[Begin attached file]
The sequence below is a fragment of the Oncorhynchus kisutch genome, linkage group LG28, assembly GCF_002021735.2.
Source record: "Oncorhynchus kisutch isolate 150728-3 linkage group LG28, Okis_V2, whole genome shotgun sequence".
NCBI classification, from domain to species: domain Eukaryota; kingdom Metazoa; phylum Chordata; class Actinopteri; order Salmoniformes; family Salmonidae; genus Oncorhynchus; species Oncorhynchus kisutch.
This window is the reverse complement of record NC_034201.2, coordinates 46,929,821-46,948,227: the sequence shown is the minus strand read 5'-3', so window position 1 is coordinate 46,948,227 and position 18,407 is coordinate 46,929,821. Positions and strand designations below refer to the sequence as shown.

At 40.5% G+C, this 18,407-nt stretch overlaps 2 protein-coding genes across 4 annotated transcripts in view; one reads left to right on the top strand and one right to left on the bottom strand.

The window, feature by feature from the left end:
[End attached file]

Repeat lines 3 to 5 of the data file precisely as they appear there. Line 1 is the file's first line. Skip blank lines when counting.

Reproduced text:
NCBI classification, from domain to species: domain Eukaryota; kingdom Metazoa; phylum Chordata; class Actinopteri; order Salmoniformes; family Salmonidae; genus Oncorhynchus; species Oncorhynchus kisutch.
This window is the reverse complement of record NC_034201.2, coordinates 46,929,821-46,948,227: the sequence shown is the minus strand read 5'-3', so window position 1 is coordinate 46,948,227 and position 18,407 is coordinate 46,929,821. Positions and strand designations below refer to the sequence as shown.

At 40.5% G+C, this 18,407-nt stretch overlaps 2 protein-coding genes across 4 annotated transcripts in view; one reads left to right on the top strand and one right to left on the bottom strand.